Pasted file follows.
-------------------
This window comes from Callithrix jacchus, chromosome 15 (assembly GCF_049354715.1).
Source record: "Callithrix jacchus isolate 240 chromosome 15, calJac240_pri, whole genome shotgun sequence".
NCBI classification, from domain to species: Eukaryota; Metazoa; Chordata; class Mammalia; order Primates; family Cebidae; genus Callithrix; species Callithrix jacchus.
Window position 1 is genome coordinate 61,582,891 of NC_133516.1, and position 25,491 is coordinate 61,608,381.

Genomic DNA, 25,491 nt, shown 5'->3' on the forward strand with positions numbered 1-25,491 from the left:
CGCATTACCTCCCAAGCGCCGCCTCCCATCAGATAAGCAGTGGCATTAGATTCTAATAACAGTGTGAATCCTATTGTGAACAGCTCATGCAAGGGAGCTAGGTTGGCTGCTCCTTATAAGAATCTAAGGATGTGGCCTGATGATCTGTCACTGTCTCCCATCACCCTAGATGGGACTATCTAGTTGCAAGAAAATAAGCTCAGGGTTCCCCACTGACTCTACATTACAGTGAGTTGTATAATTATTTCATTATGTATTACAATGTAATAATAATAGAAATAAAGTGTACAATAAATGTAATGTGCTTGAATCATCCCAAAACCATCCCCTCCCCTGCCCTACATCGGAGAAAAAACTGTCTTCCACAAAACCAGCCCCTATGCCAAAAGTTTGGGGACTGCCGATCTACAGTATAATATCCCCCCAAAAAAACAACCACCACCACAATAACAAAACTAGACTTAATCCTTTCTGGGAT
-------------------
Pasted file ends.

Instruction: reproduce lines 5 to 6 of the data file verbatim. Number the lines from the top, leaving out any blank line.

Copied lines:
Genomic DNA, 25,491 nt, shown 5'->3' on the forward strand with positions numbered 1-25,491 from the left:
CGCATTACCTCCCAAGCGCCGCCTCCCATCAGATAAGCAGTGGCATTAGATTCTAATAACAGTGTGAATCCTATTGTGAACAGCTCATGCAAGGGAGCTAGGTTGGCTGCTCCTTATAAGAATCTAAGGATGTGGCCTGATGATCTGTCACTGTCTCCCATCACCCTAGATGGGACTATCTAGTTGCAAGAAAATAAGCTCAGGGTTCCCCACTGACTCTACATTACAGTGAGTTGTATAATTATTTCATTATGTATTACAATGTAATAATAATAGAAATAAAGTGTACAATAAATGTAATGTGCTTGAATCATCCCAAAACCATCCCCTCCCCTGCCCTACATCGGAGAAAAAACTGTCTTCCACAAAACCAGCCCCTATGCCAAAAGTTTGGGGACTGCCGATCTACAGTATAATATCCCCCCAAAAAAACAACCACCACCACAATAACAAAACTAGACTTAATCCTTTCTGGGAT